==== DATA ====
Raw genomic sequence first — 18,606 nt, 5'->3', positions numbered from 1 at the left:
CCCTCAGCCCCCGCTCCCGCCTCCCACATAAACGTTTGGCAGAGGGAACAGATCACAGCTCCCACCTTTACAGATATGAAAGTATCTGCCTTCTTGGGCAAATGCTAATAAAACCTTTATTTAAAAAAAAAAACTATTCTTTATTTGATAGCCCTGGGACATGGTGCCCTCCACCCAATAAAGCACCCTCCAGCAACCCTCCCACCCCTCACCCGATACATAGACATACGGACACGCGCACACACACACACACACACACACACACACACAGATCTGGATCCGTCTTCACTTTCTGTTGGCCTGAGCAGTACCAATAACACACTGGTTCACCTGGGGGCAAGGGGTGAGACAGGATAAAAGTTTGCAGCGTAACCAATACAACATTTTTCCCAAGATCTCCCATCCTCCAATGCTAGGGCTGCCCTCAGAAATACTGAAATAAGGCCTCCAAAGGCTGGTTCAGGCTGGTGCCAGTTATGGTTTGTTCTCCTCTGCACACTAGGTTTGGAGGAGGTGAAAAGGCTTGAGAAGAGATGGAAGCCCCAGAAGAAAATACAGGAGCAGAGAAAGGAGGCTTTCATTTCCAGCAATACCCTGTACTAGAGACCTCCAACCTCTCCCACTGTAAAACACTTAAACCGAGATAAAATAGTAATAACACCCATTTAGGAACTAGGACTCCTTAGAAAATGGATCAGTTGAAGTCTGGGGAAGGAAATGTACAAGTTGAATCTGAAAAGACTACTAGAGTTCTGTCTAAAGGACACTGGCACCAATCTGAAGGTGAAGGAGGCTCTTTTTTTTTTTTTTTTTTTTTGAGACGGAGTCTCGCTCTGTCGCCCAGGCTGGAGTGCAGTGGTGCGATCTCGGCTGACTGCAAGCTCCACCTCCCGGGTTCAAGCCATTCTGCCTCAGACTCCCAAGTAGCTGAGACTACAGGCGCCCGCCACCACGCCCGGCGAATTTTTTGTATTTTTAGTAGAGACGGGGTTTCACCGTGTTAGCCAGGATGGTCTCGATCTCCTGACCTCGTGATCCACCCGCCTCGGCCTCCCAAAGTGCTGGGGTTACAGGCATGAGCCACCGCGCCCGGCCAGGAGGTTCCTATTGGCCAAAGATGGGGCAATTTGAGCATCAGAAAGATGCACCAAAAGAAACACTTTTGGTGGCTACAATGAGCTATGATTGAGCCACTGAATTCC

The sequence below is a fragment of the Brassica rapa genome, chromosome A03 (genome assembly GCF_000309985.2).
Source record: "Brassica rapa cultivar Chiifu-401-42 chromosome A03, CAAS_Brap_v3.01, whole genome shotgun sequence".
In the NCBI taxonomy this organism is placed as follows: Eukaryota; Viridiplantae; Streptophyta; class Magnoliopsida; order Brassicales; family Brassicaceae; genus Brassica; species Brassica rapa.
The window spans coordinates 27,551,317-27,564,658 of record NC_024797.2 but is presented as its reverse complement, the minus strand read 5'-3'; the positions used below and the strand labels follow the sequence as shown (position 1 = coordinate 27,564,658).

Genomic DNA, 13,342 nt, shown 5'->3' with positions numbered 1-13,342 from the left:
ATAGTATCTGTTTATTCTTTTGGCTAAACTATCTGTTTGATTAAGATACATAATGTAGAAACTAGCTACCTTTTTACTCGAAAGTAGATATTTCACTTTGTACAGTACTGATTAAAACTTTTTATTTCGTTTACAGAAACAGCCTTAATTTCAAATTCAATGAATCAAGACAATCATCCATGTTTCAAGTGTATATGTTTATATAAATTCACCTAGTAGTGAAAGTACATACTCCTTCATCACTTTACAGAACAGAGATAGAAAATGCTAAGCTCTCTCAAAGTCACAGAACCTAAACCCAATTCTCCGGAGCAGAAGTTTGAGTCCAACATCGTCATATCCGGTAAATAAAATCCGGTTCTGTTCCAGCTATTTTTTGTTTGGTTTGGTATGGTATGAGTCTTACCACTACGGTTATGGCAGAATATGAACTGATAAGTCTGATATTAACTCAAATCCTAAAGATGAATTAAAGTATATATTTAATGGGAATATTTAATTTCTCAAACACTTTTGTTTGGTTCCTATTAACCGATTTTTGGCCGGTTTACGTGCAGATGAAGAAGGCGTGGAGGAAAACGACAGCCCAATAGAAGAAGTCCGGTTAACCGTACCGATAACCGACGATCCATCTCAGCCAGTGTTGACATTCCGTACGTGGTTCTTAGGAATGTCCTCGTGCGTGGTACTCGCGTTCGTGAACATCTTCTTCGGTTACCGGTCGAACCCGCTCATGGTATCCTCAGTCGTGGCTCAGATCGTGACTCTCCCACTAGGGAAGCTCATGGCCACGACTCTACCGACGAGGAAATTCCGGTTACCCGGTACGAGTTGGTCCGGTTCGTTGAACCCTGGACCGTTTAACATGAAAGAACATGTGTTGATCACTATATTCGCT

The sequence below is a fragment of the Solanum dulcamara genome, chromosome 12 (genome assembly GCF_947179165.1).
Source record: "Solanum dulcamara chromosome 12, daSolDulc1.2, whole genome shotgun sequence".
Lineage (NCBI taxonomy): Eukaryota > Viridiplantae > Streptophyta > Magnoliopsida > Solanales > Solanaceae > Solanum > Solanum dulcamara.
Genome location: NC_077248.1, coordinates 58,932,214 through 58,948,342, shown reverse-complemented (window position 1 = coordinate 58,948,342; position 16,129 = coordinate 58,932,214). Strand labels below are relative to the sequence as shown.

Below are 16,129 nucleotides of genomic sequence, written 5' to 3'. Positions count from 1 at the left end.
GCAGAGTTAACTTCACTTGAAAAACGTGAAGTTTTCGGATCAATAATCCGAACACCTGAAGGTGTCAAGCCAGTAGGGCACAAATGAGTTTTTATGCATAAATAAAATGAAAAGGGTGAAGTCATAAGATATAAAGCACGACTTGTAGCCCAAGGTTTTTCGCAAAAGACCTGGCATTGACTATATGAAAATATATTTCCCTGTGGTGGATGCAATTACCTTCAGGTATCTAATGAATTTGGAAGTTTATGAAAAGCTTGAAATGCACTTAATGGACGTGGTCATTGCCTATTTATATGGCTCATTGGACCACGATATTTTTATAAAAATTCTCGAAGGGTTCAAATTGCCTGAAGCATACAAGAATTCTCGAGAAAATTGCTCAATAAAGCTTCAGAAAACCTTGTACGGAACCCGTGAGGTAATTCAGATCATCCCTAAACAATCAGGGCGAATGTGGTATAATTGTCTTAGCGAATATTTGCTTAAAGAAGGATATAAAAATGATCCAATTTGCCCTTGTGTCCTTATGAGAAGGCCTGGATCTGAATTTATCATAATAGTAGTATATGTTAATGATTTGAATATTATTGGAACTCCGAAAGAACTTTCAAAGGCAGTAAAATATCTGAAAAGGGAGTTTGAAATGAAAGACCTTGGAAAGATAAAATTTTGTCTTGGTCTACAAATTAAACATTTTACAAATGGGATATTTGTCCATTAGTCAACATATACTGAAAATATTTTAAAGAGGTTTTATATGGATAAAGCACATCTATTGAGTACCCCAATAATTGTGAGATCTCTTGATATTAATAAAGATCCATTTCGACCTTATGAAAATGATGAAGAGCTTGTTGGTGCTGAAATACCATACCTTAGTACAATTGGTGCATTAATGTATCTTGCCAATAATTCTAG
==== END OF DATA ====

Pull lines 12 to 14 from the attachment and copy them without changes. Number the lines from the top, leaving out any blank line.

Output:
Genome location: NC_077248.1, coordinates 58,932,214 through 58,948,342, shown reverse-complemented (window position 1 = coordinate 58,948,342; position 16,129 = coordinate 58,932,214). Strand labels below are relative to the sequence as shown.

Below are 16,129 nucleotides of genomic sequence, written 5' to 3'. Positions count from 1 at the left end.
GCAGAGTTAACTTCACTTGAAAAACGTGAAGTTTTCGGATCAATAATCCGAACACCTGAAGGTGTCAAGCCAGTAGGGCACAAATGAGTTTTTATGCATAAATAAAATGAAAAGGGTGAAGTCATAAGATATAAAGCACGACTTGTAGCCCAAGGTTTTTCGCAAAAGACCTGGCATTGACTATATGAAAATATATTTCCCTGTGGTGGATGCAATTACCTTCAGGTATCTAATGAATTTGGAAGTTTATGAAAAGCTTGAAATGCACTTAATGGACGTGGTCATTGCCTATTTATATGGCTCATTGGACCACGATATTTTTATAAAAATTCTCGAAGGGTTCAAATTGCCTGAAGCATACAAGAATTCTCGAGAAAATTGCTCAATAAAGCTTCAGAAAACCTTGTACGGAACCCGTGAGGTAATTCAGATCATCCCTAAACAATCAGGGCGAATGTGGTATAATTGTCTTAGCGAATATTTGCTTAAAGAAGGATATAAAAATGATCCAATTTGCCCTTGTGTCCTTATGAGAAGGCCTGGATCTGAATTTATCATAATAGTAGTATATGTTAATGATTTGAATATTATTGGAACTCCGAAAGAACTTTCAAAGGCAGTAAAATATCTGAAAAGGGAGTTTGAAATGAAAGACCTTGGAAAGATAAAATTTTGTCTTGGTCTACAAATTAAACATTTTACAAATGGGATATTTGTCCATTAGTCAACATATACTGAAAATATTTTAAAGAGGTTTTATATGGATAAAGCACATCTATTGAGTACCCCAATAATTGTGAGATCTCTTGATATTAATAAAGATCCATTTCGACCTTATGAAAATGATGAAGAGCTTGTTGGTGCTGAAATACCATACCTTAGTACAATTGGTGCATTAATGTATCTTGCCAATAATTCTAG